Pumpkin Spice: Does it live up to the hype?

By Julia Tilton ’20, Eliza Lamont ’22, Anna Induni ’22

Sophomores Anna Induni, Eliza Lamont, and Jillian Weinstein-Price share their pumpkin spice critiques.

To most, pumpkin may seem like a relatively mundane vegetable between the months of December and August. However, as September rolls around each year, and leaves begin to turn vibrant shades of red and orange, the squash transforms into an iconic symbol of autumn. In recent years, the concept of pumpkin spice has become incredibly popular, in part due to the coveted “PSL”, or Starbucks’ pumpkin spice latte.  Since the drink’s debut in 2003, the flavor has emerged as a beloved fall treat. All kinds of brands and food items have adopted the nutmeg-and-cinnamon-packed spice, from tortilla chips and salsa to marshmallows and granola bars. This year, Purina, a dog food brand, even boasts limited edition, “real pumpkin” flavored dog treats. 

This past week, Lamplighter staff scoured grocery store aisles in search of the strangest pumpkin spice products we could find. When we reconnected, we each contributed a pumpkin-inspired snack to the table, some far more outrageous than others. Unfortunately, we were not able to bring pumpkin spice-flavored Spam, or processed ham, to our food review, as it sold out just hours after its release. 

To kick off our pumpkin spice taste-testing, we tried a traditional pumpkin (baked in the oven with allspice, ginger, cinnamon, nutmeg, and cloves) to see how other pumpkin spice products compared. Our staff’s general consensus was that, despite all of the different spices added to it, it needed sugar or some type of sweetener; otherwise, it just tasted like a vegetable you would have with dinner. 

Seniors Julia Tilton and Erica Moore test out pumpkin salsa.

Next, we tried pumpkin chips, garnished with—you guessed it—pumpkin salsa. One of Lamplighter’s editors, Erica Moore, eats these pumpkin chips year-round, but other Lamplighter members weren’t as taken with them. We thought the pumpkin chips tasted like regular tortilla chips in terms of saltiness, and they had what Julia Tilton called a “spunk” of nutmeg as an aftertaste. The salsa did not have much appeal at first glance; in fact, we thought that it looked like baby food (or vomit, to be completely truthful). However, once we tried the salsa, it tasted much better than it looked. It tasted, for the most part, like regular salsa, but, like the chips, had a pumpkin aftertaste.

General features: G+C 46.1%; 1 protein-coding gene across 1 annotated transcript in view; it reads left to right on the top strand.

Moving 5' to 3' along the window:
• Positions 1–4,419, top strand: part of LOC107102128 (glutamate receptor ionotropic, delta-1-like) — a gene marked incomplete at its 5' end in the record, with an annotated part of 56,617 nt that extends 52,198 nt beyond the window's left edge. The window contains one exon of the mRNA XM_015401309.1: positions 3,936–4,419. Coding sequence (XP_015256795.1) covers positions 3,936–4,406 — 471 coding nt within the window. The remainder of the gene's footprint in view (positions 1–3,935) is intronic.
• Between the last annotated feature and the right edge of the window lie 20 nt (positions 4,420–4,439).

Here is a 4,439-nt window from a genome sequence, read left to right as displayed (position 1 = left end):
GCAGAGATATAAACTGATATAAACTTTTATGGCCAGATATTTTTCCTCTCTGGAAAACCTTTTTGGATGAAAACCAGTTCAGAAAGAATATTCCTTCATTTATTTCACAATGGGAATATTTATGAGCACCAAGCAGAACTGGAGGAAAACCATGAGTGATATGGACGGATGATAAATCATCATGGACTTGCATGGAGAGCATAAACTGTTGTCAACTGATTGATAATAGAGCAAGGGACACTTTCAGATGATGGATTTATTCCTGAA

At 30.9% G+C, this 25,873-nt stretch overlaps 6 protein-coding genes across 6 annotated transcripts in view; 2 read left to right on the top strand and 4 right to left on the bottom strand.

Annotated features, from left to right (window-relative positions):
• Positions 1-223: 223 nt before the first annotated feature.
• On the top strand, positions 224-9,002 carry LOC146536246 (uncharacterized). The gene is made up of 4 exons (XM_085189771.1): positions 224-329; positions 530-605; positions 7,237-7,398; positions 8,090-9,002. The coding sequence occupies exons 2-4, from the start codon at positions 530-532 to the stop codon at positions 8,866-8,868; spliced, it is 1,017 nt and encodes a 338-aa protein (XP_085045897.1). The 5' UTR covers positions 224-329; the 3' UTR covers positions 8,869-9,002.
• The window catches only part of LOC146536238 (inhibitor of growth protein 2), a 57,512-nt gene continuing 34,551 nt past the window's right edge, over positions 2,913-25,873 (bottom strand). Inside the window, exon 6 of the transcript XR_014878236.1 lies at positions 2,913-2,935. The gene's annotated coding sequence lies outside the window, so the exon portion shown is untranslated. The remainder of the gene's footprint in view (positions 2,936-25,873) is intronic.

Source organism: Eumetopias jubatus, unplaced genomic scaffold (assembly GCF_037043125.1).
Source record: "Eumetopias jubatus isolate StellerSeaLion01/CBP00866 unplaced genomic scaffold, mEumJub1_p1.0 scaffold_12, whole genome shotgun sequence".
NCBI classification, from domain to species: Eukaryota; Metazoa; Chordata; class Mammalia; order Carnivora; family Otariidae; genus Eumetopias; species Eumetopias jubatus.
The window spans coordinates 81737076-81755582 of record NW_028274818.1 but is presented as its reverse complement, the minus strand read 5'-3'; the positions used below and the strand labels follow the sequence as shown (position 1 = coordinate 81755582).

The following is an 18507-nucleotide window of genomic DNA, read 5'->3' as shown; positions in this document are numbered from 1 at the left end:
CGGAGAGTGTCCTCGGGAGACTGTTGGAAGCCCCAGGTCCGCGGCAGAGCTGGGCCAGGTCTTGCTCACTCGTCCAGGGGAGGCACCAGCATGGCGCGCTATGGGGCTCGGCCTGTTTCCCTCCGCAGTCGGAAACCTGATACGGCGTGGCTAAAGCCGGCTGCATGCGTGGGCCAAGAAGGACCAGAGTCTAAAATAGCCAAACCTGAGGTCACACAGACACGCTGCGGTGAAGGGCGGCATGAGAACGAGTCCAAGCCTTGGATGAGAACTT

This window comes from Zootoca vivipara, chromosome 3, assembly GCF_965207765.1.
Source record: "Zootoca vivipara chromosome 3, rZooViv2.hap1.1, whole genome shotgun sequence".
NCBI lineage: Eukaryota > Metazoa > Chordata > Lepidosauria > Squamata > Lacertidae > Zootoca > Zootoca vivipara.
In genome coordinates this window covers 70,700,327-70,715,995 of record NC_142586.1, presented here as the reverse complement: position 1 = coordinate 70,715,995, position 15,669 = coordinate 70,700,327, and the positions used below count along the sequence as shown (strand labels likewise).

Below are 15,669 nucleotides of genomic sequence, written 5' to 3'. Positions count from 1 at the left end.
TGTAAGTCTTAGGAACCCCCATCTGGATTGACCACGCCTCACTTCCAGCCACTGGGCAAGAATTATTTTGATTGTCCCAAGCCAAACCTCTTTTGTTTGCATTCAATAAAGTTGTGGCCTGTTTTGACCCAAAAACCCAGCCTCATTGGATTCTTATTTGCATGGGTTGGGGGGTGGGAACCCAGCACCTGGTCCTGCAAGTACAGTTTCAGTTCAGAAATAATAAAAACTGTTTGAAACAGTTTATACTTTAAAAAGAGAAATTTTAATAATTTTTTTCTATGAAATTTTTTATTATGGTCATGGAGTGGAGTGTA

The pumpkin butter proved to be one of the biggest successes of our taste-testing. For lack of any other options, we tried the pumpkin butter with regular tortilla chips, but the suggested way of using it is as a spread on bread. 

Julia and Erica both thought that it tasted like “a fall breeze or crunching autumn leaves.” The pumpkin butter was the most comparable to the original pumpkin- except with the needed sugar and honey!

Cookies were one of the pumpkin spice samples everyone was excited to try. The cookie itself was like the top of a muffin, and coated in frosting that gave off the fall appeal due to the color scheme of orange and white. The frosting was very sweet and sugary which made the cookie taste delicious, although we found it a bit overpowering. There was no hint of pumpkin spice until we tried the muffin part of the cookie. Even after trying the undertone of the cookie by itself, the pumpkin spice seemed bland compared to the very tasty frosting.

We assembled a wide array of pumpkin-spice flavored energy bars: Rx bar, Larabar, Clif bar, and Kind bar. After sampling them, we decided that they all fell short of our expectations. The Rx bar was bland, with what Ms. Burdette called a “plasticky” texture. The Larabar was the undisputed loser; we all agreed that it tasted like a Yankee candle smells. The Kind and Clif bars tied for first place. We enjoyed the Kind bar’s nutty flavor, and the Clif bar’s crunchy texture and hints of spicy carrot cake. 

All in all, we decided that pumpkin spice, while an iconic symbol of fall, does not necessarily live up to the hype. Sure, brands tend to go a little crazy with new squash concoctions at this time of year, but just because they are creative and eye-catching doesn’t necessarily mean they actually have meritable taste. When in doubt, we decided, perhaps we would be best served by just sticking to the original pumpkin spice product: the orange squash itself.

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